The miserly Ebenezer Scrooge is perhaps Dickens’s most memorable character.  Let’s remember what Dickens wrote toward the end of A Christmas Carol.  When Scrooge discovered the joy of helping others, “His own heart laughed.”

Whether or not you celebrate Christmas, I send you this wish:  May you have a laughing heart today, and every day to come.

 

 

Hamilton, Hamilton…Who Was He Anyway?

Broadway megahit “Hamilton” has brought the Founding Parent (okay, Founding Father) into a spotlight unknown since his own era.

Let’s face it.  The Ron Chernow biography, turned into a smash Broadway musical by Lin-Manuel Miranda, has made Alexander Hamilton into the icon he hasn’t been–or maybe never was–in a century or two. Just this week, the hip-hop musical “Hamilton” received a record-breaking 16 Tony Award nominations.

His new-found celebrity has even influenced his modern-day successor, current Treasury Secretary Jack Lew, leading Lew to reverse his earlier plan to remove Hamilton from the $10 bill and replace him with the image of an American woman.

Instead, Hamilton will remain on the front of that bill, with a group representing suffragette leaders in 1913 appearing on the back, while Harriet Tubman will replace no-longer-revered and now-reviled President Andrew Jackson on the front of the $20 bill.  We’ll see other changes to our paper currency during the next five years.

But an intriguing question remains:  How many Americans—putting aside those caught up in the frenzy on Broadway, where theatergoers are forking over $300 and $400 to see “Hamilton” on stage—know who Hamilton really was?

A recent study done by memory researchers at Washington University in St. Louis has confirmed that most Americans are confident that Hamilton was once president of the United States.

According to Henry L. Roediger III, a human memory expert at Wash U, “Our findings from a recent survey suggest that about 71 percent of Americans are fairly certain that [Hamilton] is among our nation’s past presidents.  I had predicted that Benjamin Franklin would be the person most falsely recognized as a president, but Hamilton beat him by a mile.”

Roediger (whose official academic title is the James S. McDonnell Distinguished University Professor in Arts & Sciences) has been testing undergrad college students since 1973, when he first administered a test while he was himself a psychology grad student at Yale. His 2014 study, published in the journal Science, suggested that we as a nation do fairly well at naming the first few and the last few presidents.  But less than 20 percent can remember more than the last 8 or 9 presidents in order.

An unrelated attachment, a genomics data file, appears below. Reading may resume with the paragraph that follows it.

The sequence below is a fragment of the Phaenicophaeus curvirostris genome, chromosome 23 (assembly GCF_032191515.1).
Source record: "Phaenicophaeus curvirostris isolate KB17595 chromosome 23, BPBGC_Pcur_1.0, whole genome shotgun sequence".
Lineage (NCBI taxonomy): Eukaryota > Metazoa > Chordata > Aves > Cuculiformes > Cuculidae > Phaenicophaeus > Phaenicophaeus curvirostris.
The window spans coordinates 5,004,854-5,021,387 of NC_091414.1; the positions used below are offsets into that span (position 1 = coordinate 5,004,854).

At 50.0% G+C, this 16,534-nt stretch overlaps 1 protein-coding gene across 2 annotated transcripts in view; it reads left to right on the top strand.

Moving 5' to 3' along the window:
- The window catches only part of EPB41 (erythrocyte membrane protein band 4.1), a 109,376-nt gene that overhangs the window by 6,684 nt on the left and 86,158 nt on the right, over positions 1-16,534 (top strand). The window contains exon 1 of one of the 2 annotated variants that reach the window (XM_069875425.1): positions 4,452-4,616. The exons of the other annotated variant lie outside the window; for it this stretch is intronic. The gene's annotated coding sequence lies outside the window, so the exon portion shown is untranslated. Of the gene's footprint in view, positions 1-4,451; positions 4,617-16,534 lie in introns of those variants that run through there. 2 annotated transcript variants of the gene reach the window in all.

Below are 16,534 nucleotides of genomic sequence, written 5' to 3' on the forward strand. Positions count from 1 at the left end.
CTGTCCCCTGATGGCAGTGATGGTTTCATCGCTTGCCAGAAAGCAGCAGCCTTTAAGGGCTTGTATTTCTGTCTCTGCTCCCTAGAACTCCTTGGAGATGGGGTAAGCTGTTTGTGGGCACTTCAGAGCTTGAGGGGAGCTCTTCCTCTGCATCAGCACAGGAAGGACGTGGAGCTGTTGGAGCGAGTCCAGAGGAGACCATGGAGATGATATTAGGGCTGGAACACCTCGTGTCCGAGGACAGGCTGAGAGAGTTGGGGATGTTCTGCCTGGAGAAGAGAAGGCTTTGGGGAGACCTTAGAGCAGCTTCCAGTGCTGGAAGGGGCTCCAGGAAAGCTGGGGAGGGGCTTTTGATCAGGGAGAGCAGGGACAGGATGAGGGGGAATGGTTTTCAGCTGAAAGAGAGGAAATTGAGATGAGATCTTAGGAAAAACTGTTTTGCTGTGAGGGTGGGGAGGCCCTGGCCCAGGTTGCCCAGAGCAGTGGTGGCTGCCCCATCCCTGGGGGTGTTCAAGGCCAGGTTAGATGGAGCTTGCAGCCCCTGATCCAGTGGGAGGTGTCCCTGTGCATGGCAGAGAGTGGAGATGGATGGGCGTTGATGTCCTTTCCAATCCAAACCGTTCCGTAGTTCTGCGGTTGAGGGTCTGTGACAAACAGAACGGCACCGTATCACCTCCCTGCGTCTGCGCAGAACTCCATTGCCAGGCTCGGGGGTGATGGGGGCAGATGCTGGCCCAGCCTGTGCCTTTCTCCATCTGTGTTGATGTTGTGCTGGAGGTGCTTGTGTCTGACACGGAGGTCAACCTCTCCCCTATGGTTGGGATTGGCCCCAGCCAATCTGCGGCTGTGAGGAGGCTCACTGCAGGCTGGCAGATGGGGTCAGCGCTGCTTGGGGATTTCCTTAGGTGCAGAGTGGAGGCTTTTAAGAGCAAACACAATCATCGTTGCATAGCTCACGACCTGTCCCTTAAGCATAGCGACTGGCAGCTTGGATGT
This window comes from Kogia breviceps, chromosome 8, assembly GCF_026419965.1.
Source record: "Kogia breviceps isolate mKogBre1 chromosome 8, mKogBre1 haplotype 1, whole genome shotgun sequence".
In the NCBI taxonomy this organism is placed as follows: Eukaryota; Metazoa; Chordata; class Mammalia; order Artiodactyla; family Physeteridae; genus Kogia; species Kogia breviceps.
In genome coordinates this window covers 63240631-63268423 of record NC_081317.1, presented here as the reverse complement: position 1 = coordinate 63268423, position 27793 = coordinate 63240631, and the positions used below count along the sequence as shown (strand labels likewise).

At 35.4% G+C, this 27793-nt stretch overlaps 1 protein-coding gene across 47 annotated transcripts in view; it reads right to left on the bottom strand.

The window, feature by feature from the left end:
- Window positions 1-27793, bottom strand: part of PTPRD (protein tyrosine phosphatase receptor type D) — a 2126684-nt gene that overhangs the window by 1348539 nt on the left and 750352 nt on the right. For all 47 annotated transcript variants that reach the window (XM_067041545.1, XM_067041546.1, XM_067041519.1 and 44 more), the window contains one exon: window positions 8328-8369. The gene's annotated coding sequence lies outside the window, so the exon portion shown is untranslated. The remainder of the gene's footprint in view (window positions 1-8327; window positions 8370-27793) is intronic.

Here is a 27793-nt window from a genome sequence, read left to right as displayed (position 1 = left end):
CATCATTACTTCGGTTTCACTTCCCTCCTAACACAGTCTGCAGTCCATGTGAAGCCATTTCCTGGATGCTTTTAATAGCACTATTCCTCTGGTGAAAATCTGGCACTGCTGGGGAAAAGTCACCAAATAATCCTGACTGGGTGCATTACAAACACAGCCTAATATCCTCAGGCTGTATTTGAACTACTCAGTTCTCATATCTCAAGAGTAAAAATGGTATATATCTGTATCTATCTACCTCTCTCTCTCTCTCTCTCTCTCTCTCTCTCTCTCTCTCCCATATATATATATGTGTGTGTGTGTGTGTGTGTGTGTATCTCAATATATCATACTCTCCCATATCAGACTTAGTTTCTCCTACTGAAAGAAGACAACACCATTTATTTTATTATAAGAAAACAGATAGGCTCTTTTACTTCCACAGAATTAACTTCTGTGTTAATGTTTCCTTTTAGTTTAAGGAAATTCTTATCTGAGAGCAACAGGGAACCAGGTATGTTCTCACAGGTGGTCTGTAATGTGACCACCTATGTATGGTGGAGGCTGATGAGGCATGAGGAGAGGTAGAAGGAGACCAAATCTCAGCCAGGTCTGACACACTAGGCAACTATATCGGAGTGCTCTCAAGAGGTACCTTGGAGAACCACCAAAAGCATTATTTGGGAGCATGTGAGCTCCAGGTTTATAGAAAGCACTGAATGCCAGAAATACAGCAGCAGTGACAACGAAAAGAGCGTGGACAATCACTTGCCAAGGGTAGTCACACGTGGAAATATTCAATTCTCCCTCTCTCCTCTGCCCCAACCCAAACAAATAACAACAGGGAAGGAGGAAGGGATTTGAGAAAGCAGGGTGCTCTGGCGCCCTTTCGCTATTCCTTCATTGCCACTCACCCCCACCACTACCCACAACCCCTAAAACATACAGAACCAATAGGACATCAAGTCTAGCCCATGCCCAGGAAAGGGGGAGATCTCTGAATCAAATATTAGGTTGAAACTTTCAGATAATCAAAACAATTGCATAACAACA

Roediger’s more recent study is a bit different because its goal was to gauge how well Americans simply recognize the names of past presidents.  Name-recognition should be much less difficult than recalling names from memory and listing them on a blank sheet of paper, which was the challenge in 2014.

The 2016 study, published in February in the journal Psychological Science, asked participants to identify past presidents, using a list of names that included actual presidents as well as famous non-presidents like Hamilton and Franklin.  Other familiar names from U.S. history, and non-famous but common names, were also included.

Participants were asked to indicate their level of certainty on a scale from zero to 100, where 100 was absolutely certain.

What happened?  The rate for correctly recognizing the names of past presidents was 88 percent overall, although laggards Franklin Pierce and Chester Arthur rated less than 60 percent.

Hamilton was more frequently identified as president (with 71 percent thinking that he was) than several actual presidents, and people were very confident (83 on the 100-point scale) that he had been president.